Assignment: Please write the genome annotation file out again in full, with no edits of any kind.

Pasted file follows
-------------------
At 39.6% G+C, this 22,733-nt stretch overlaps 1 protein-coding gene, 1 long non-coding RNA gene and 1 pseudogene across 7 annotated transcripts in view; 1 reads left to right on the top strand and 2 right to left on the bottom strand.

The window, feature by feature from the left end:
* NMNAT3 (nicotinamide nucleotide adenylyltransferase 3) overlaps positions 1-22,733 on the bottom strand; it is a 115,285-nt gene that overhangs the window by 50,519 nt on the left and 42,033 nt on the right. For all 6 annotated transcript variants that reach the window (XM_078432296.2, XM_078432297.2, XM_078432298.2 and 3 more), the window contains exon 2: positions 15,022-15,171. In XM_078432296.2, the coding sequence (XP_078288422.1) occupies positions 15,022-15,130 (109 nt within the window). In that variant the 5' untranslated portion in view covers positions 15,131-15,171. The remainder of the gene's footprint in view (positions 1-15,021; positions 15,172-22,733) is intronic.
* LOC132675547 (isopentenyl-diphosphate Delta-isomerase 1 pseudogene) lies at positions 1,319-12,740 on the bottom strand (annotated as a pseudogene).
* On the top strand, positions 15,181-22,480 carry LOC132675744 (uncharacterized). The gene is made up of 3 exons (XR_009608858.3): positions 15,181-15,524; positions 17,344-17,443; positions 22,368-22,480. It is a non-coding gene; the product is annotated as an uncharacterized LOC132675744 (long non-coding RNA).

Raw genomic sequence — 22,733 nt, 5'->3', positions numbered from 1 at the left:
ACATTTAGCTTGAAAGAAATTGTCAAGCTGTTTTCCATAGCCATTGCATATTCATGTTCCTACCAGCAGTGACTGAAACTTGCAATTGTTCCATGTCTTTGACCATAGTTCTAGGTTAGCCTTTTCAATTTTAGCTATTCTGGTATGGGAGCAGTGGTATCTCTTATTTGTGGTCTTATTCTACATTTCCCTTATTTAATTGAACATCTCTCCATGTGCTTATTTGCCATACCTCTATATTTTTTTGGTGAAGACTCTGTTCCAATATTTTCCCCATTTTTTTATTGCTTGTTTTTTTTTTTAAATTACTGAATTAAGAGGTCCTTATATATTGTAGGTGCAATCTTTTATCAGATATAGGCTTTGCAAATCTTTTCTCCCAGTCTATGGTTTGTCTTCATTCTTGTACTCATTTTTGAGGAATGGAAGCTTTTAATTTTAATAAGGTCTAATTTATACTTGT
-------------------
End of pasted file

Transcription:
At 39.6% G+C, this 22,733-nt stretch overlaps 1 protein-coding gene, 1 long non-coding RNA gene and 1 pseudogene across 7 annotated transcripts in view; 1 reads left to right on the top strand and 2 right to left on the bottom strand.

The window, feature by feature from the left end:
* NMNAT3 (nicotinamide nucleotide adenylyltransferase 3) overlaps positions 1-22,733 on the bottom strand; it is a 115,285-nt gene that overhangs the window by 50,519 nt on the left and 42,033 nt on the right. For all 6 annotated transcript variants that reach the window (XM_078432296.2, XM_078432297.2, XM_078432298.2 and 3 more), the window contains exon 2: positions 15,022-15,171. In XM_078432296.2, the coding sequence (XP_078288422.1) occupies positions 15,022-15,130 (109 nt within the window). In that variant the 5' untranslated portion in view covers positions 15,131-15,171. The remainder of the gene's footprint in view (positions 1-15,021; positions 15,172-22,733) is intronic.
* LOC132675547 (isopentenyl-diphosphate Delta-isomerase 1 pseudogene) lies at positions 1,319-12,740 on the bottom strand (annotated as a pseudogene).
* On the top strand, positions 15,181-22,480 carry LOC132675744 (uncharacterized). The gene is made up of 3 exons (XR_009608858.3): positions 15,181-15,524; positions 17,344-17,443; positions 22,368-22,480. It is a non-coding gene; the product is annotated as an uncharacterized LOC132675744 (long non-coding RNA).

Raw genomic sequence — 22,733 nt, 5'->3', positions numbered from 1 at the left:
ACATTTAGCTTGAAAGAAATTGTCAAGCTGTTTTCCATAGCCATTGCATATTCATGTTCCTACCAGCAGTGACTGAAACTTGCAATTGTTCCATGTCTTTGACCATAGTTCTAGGTTAGCCTTTTCAATTTTAGCTATTCTGGTATGGGAGCAGTGGTATCTCTTATTTGTGGTCTTATTCTACATTTCCCTTATTTAATTGAACATCTCTCCATGTGCTTATTTGCCATACCTCTATATTTTTTTGGTGAAGACTCTGTTCCAATATTTTCCCCATTTTTTTATTGCTTGTTTTTTTTTTTAAATTACTGAATTAAGAGGTCCTTATATATTGTAGGTGCAATCTTTTATCAGATATAGGCTTTGCAAATCTTTTCTCCCAGTCTATGGTTTGTCTTCATTCTTGTACTCATTTTTGAGGAATGGAAGCTTTTAATTTTAATAAGGTCTAATTTATACTTGT